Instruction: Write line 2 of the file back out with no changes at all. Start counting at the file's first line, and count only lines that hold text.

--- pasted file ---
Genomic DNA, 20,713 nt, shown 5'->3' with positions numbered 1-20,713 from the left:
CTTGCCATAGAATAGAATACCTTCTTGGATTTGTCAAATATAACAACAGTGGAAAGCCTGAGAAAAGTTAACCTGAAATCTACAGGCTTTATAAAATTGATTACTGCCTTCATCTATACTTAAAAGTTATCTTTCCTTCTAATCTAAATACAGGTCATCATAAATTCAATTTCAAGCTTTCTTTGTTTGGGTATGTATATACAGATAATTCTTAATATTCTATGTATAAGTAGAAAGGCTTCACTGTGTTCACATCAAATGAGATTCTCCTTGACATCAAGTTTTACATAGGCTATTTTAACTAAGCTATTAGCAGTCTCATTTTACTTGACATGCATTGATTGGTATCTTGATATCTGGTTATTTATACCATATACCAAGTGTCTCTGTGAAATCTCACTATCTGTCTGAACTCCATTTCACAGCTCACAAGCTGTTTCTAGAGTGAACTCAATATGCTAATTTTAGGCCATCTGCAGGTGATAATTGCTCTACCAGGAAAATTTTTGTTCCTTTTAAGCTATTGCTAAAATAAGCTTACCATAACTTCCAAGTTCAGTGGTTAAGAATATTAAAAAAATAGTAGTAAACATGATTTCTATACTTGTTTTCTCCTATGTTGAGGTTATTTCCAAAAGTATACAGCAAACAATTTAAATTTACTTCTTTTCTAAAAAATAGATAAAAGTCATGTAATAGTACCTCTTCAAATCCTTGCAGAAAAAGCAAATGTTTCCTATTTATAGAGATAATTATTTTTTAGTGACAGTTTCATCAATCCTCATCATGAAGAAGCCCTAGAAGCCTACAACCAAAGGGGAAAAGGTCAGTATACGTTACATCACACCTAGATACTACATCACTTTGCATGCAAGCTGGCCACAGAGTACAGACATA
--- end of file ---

CTTGCCATAGAATAGAATACCTTCTTGGATTTGTCAAATATAACAACAGTGGAAAGCCTGAGAAAAGTTAACCTGAAATCTACAGGCTTTATAAAATTGATTACTGCCTTCATCTATACTTAAAAGTTATCTTTCCTTCTAATCTAAATACAGGTCATCATAAATTCAATTTCAAGCTTTCTTTGTTTGGGTATGTATATACAGATAATTCTTAATATTCTATGTATAAGTAGAAAGGCTTCACTGTGTTCACATCAAATGAGATTCTCCTTGACATCAAGTTTTACATAGGCTATTTTAACTAAGCTATTAGCAGTCTCATTTTACTTGACATGCATTGATTGGTATCTTGATATCTGGTTATTTATACCATATACCAAGTGTCTCTGTGAAATCTCACTATCTGTCTGAACTCCATTTCACAGCTCACAAGCTGTTTCTAGAGTGAACTCAATATGCTAATTTTAGGCCATCTGCAGGTGATAATTGCTCTACCAGGAAAATTTTTGTTCCTTTTAAGCTATTGCTAAAATAAGCTTACCATAACTTCCAAGTTCAGTGGTTAAGAATATTAAAAAAATAGTAGTAAACATGATTTCTATACTTGTTTTCTCCTATGTTGAGGTTATTTCCAAAAGTATACAGCAAACAATTTAAATTTACTTCTTTTCTAAAAAATAGATAAAAGTCATGTAATAGTACCTCTTCAAATCCTTGCAGAAAAAGCAAATGTTTCCTATTTATAGAGATAATTATTTTTTAGTGACAGTTTCATCAATCCTCATCATGAAGAAGCCCTAGAAGCCTACAACCAAAGGGGAAAAGGTCAGTATACGTTACATCACACCTAGATACTACATCACTTTGCATGCAAGCTGGCCACAGAGTACAGACATA